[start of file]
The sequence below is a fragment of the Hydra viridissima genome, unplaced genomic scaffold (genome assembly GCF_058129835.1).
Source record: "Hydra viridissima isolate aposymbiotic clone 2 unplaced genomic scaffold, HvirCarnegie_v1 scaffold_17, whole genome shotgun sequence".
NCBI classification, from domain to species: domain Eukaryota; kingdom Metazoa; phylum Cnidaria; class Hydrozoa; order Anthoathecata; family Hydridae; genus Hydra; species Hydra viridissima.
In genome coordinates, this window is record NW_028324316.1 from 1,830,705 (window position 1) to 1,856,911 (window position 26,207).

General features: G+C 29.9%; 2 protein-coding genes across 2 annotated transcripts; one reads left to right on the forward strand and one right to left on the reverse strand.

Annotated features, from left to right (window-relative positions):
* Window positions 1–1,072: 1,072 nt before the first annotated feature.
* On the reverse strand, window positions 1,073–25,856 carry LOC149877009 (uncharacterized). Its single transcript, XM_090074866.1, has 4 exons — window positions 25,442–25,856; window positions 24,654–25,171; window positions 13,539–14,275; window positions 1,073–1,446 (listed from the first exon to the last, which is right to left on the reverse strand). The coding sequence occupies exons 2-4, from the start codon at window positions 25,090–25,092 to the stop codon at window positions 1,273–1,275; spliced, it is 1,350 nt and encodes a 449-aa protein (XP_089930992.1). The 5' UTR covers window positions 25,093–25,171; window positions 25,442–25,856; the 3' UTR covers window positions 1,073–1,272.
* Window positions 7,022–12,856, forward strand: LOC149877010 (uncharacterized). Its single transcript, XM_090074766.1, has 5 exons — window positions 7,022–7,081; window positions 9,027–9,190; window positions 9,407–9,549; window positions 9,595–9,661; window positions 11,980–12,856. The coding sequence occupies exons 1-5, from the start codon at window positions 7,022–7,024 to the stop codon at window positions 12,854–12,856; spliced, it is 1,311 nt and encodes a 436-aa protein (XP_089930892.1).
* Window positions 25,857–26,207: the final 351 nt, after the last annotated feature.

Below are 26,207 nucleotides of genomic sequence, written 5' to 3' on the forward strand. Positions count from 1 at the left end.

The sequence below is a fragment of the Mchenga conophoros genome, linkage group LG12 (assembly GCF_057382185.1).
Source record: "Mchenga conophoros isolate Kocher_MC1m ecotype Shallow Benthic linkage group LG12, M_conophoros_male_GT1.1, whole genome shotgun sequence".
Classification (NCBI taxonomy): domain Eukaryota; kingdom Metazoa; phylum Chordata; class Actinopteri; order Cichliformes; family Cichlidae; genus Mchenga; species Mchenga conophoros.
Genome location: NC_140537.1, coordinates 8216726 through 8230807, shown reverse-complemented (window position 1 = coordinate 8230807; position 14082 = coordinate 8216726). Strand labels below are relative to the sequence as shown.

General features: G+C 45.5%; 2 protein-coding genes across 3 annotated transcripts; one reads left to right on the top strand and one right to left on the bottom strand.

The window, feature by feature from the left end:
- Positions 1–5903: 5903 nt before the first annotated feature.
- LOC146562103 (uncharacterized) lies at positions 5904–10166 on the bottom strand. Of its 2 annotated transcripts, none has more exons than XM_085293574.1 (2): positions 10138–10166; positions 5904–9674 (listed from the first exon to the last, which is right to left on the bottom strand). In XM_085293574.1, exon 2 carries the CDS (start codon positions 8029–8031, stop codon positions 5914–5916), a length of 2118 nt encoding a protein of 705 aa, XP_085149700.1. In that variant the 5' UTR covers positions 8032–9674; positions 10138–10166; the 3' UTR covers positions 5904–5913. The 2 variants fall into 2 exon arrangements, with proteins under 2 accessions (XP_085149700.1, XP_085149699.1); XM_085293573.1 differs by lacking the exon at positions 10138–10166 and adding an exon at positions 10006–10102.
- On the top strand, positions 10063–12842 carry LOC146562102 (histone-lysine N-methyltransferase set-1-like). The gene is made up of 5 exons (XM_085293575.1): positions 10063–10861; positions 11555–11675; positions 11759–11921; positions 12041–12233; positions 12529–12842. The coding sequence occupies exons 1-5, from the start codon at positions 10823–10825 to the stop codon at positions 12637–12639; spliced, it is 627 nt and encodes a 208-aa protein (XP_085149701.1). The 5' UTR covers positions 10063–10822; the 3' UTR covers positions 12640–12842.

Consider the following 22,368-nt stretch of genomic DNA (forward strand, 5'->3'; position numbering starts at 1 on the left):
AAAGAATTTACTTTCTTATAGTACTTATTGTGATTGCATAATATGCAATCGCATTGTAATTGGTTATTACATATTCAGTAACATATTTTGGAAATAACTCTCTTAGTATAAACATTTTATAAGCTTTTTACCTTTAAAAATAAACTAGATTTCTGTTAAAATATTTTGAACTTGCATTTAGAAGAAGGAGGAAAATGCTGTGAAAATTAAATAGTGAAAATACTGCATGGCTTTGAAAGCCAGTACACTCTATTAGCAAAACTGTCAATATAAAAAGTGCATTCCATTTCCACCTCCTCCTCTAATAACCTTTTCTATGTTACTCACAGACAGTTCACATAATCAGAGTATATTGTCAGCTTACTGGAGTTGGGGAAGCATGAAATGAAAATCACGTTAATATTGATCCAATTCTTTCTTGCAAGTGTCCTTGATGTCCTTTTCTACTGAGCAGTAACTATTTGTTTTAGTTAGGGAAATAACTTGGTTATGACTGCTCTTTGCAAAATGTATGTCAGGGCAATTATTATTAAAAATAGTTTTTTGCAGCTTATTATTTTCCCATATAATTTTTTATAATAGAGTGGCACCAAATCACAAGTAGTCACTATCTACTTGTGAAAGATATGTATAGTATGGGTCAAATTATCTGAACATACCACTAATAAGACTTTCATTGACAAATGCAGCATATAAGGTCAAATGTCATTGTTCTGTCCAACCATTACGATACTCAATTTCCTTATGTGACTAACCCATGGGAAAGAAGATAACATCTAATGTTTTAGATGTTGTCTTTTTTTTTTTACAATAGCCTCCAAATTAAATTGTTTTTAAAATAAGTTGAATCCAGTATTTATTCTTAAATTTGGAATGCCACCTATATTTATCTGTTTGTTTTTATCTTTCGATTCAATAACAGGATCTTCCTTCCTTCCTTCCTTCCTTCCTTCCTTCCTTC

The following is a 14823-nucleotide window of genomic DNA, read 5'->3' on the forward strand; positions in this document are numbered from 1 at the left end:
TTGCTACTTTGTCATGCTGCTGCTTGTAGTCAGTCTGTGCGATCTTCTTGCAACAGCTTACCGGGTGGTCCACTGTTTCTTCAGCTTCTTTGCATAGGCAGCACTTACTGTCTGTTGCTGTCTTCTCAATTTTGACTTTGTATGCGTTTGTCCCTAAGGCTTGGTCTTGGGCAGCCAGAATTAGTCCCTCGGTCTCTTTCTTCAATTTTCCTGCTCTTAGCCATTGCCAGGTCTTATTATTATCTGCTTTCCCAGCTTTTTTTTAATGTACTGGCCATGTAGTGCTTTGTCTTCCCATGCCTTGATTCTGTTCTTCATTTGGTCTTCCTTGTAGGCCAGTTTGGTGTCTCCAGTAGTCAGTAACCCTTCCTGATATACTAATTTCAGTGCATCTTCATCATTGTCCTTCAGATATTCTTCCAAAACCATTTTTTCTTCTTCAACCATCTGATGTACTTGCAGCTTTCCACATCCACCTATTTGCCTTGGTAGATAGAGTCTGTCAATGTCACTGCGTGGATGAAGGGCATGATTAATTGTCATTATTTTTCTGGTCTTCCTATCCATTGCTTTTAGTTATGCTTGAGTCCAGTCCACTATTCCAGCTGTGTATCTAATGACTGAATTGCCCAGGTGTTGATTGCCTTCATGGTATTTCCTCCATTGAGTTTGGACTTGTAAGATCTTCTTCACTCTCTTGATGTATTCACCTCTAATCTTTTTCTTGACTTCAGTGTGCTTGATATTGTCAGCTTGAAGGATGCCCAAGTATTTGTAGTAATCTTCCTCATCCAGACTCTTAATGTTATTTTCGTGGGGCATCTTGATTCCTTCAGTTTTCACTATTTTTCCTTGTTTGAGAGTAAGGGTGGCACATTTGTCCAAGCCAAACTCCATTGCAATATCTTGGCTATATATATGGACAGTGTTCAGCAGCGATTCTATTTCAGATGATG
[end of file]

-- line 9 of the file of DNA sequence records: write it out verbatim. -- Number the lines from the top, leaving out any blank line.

* Window positions 7,022–12,856, forward strand: LOC149877010 (uncharacterized). Its single transcript, XM_090074766.1, has 5 exons — window positions 7,022–7,081; window positions 9,027–9,190; window positions 9,407–9,549; window positions 9,595–9,661; window positions 11,980–12,856. The coding sequence occupies exons 1-5, from the start codon at window positions 7,022–7,024 to the stop codon at window positions 12,854–12,856; spliced, it is 1,311 nt and encodes a 436-aa protein (XP_089930892.1).